Chinese foreign policy in Central Asia: who makes it and what matters?

Vito S. Acosta is a non-resident research fellow at Crossroads Central Asia

This article contextualizes Chinese policy in Central Asia through a concise exploration of the “who, how, and why” of the engagement of the People’s Republic of China (PRC) in the region. First, it provides an overview of key actors and structures in the PRC governance system and their influences on policy-making. It then examines the centralization of foreign policy authority and heightened securitization under Xi Jinping. This focus on “comprehensive national security” is particularly acute in Central Asia, as underscored by a review of the trajectory of PRC relations in the region, where it has exported its vigilance against the specters of terrorism, extremism, and separatism in its overall mission for a stable western frontier.


In the formal political system of the PRC, while the power of the Communist Party of China (CPC) is paramount and omnipresent, decisions are made along dual tracks: the Party and the government systems. The State Council, led by the Premier, is the “cabinet” of the government, responsible for the various ministries, commissions, and administrative organizations of lower rank within the government system. Parallel and above the government system are the coordination bodies of the CPC. The CPC is led by the General Secretary, Xi Jinping, in whom power and authority have become increasingly concentrated, particularly in the realm of foreign affairs. The Politburo Standing Committee (PSC) endorses major decisions, including those pertaining to foreign and security policy, and provides strategic guidance for external affairs. These policies, however, are prepared elsewhere, in commissions, leading small groups, ministries, and lower levels of government.

The hierarchy of authority in the PRC is outlined in a system of ranks. The highest Party ranks are higher than the highest governmental ranks, and nearly all individuals charged with policy are first and foremost members of the CPC. The authority of an order is determined by the rank of the individual or institution which issued it. Following the General Secretary of the CPC, members of the PSC outrank general members of the Politburo; within governmental ranks, following the Premier, vice-premiers and directors of commissions outrank state councilors. When Xi Jinping travels abroad, PSC members who act as his advisors rank higher and are treated according to protocol with more seniority than the top foreign affairs official, the Director of the Office of the Central Foreign Affairs Commission, who, in turn, ranks higher than the Minister of Foreign Affairs.[1] As of January 2024, Wang Yi holds both of the latter offices since the departure of Qin Gang from the position of Minister of Foreign Affairs. The officials with the greatest direct authority for national-level foreign policy are thus:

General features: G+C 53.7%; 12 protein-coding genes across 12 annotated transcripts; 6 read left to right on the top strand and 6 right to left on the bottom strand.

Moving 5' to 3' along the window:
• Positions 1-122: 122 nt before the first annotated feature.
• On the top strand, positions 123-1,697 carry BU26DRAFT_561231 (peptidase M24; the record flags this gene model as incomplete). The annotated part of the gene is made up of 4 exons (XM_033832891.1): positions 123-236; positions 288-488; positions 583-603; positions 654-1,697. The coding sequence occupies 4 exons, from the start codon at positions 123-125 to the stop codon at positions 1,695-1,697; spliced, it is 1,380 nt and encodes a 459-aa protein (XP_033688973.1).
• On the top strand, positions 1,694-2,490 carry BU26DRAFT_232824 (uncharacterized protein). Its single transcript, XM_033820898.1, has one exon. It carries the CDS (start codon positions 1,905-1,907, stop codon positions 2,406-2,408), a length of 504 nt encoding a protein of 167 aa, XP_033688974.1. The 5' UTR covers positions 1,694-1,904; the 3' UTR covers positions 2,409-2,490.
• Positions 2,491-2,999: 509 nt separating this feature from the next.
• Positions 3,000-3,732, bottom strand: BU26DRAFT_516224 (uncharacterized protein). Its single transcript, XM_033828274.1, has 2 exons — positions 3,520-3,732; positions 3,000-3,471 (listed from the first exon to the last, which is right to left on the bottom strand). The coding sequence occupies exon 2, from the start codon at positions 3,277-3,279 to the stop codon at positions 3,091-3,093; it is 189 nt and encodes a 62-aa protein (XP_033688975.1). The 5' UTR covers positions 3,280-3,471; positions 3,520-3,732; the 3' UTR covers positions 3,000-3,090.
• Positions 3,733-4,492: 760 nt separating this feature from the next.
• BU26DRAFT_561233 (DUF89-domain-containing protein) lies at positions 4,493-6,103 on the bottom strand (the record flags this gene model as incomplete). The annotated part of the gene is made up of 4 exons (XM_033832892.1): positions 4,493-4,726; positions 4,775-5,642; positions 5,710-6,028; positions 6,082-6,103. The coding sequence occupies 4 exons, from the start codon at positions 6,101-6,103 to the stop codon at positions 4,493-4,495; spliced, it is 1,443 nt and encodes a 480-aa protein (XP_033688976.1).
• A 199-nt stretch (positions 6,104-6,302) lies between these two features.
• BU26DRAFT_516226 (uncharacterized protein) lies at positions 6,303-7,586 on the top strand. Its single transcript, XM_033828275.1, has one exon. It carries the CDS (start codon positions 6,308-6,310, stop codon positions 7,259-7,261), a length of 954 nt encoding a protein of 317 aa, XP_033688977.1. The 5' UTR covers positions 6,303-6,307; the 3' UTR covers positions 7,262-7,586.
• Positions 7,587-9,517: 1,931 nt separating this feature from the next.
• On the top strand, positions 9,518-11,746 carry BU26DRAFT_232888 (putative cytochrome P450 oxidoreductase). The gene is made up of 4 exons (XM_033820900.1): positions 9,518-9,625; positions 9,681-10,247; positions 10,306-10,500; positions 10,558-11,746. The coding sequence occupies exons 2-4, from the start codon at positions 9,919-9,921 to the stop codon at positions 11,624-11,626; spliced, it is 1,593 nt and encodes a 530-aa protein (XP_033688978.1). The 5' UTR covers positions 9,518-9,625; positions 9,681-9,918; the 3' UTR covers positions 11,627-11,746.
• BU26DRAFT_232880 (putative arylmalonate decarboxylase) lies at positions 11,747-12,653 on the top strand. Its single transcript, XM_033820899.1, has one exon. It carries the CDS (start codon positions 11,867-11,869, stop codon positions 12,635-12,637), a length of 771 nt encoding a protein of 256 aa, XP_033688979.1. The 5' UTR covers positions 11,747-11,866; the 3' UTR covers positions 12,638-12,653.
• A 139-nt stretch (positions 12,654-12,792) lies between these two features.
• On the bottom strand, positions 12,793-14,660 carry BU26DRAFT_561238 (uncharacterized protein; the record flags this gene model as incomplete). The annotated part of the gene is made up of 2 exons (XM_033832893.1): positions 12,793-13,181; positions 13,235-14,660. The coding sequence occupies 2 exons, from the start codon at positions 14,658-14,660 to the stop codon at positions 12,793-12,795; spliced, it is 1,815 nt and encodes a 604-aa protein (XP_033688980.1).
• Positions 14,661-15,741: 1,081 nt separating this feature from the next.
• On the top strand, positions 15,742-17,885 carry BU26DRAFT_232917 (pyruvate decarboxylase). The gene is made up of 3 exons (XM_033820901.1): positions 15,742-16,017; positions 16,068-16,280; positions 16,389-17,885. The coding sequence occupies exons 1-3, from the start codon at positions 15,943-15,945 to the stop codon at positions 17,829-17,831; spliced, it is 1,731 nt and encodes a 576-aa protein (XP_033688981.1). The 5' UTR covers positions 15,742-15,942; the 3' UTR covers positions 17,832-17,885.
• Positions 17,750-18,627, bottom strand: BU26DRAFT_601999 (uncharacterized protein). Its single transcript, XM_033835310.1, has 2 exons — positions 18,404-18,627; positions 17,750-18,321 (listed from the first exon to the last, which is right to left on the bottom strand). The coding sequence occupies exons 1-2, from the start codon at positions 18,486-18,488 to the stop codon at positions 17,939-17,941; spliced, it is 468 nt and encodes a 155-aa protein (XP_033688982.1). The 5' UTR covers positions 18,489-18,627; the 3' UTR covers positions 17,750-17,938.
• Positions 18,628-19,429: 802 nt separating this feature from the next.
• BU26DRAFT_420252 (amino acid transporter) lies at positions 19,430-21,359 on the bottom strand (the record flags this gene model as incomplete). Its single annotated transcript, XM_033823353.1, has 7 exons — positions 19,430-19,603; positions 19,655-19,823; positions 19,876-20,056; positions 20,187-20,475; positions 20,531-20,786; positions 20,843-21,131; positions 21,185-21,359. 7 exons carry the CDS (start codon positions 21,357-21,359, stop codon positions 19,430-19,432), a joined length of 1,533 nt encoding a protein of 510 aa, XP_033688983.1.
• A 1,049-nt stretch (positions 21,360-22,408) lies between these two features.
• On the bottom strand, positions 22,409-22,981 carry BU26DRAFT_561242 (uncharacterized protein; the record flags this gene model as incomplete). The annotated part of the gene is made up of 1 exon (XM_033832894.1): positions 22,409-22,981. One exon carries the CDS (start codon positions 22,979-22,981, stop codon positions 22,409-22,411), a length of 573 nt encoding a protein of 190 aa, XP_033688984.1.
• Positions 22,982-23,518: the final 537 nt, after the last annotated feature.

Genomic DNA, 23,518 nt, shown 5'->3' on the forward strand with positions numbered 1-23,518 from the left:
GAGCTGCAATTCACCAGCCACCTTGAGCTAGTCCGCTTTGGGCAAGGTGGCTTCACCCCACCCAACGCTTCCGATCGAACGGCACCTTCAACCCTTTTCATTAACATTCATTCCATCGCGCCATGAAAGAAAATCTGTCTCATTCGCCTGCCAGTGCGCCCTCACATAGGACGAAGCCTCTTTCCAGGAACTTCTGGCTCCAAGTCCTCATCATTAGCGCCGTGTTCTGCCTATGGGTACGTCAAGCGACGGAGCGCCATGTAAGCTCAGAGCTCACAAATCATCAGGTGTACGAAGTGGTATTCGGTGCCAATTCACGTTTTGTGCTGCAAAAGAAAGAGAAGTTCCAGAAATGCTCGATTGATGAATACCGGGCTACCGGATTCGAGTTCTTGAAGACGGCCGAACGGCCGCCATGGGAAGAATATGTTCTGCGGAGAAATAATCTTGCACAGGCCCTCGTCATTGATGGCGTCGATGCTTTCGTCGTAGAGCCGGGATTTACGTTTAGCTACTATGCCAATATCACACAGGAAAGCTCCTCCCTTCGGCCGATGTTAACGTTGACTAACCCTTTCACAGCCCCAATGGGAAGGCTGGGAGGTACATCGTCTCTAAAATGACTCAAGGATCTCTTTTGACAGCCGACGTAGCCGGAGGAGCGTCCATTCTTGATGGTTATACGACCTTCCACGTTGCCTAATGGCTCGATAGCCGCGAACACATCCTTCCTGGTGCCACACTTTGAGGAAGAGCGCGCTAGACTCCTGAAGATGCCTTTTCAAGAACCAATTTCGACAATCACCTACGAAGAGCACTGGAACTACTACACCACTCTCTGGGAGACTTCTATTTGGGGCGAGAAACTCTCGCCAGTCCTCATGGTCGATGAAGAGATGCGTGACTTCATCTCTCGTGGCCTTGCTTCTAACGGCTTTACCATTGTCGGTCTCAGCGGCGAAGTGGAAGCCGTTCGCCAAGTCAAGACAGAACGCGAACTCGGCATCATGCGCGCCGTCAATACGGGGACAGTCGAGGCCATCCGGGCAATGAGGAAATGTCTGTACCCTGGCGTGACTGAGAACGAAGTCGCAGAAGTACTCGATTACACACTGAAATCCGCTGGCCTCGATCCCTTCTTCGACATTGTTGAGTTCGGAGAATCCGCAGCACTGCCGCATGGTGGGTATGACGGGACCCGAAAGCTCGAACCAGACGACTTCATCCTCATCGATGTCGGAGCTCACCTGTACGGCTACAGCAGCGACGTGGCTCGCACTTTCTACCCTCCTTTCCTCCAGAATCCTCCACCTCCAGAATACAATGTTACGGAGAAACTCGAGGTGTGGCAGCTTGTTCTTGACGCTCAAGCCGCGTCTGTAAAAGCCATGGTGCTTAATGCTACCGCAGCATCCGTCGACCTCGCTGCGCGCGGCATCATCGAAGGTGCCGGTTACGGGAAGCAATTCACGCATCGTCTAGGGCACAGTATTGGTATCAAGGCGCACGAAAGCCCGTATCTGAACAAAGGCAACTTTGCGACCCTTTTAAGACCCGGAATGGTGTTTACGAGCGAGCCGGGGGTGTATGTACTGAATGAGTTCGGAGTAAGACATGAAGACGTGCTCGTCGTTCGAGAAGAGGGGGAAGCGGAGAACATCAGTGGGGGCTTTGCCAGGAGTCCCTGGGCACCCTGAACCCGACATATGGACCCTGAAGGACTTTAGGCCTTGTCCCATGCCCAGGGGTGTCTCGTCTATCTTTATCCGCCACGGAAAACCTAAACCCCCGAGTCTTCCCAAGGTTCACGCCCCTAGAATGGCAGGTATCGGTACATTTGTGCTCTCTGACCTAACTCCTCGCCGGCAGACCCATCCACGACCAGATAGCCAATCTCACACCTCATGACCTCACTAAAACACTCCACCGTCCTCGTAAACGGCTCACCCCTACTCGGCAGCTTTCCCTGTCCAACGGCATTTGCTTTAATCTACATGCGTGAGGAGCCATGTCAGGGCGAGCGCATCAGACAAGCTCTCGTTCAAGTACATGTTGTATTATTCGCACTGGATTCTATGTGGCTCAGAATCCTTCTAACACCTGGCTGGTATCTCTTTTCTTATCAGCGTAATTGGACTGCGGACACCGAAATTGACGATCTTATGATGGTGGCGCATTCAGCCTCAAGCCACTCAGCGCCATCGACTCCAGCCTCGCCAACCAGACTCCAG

1. Xi Jinping, General Secretary of the CPC
  2. Li Qiang, Premier of the State Council, and other PSC members who act as advisors to Xi Jinping, such as Cai Qi (whose role as Director of the Central Committee General Office is influential in policy-making), Ding Xuexiang, and Wang Huning.
  3. Wang Yi, Director of the Office of the Central Foreign Affairs Commission and Minister of Foreign Affairs

The People’s Liberation Army (PLA) is a wing of the Party and answers to the Central Military Commission (CMC), headed by the CPC General Secretary, Xi Jinping.[2] The People’s Armed Police (PAP), which has taken the primary role in security and counterterrorism efforts in Central Asia, is subordinated directly to the CMC and the Central Committee. The CMC serves as an advisory body on key military-related foreign policy subjects. Due to the departmental compartmentalization of the PLA, however, “no authority within the PLA has the authority and responsibility to routinely demand and receive notice of PLA activities that might impact China’s foreign policy,”[3] and the PLA often has neglected to notify other ministries when its activities may affect foreign relations.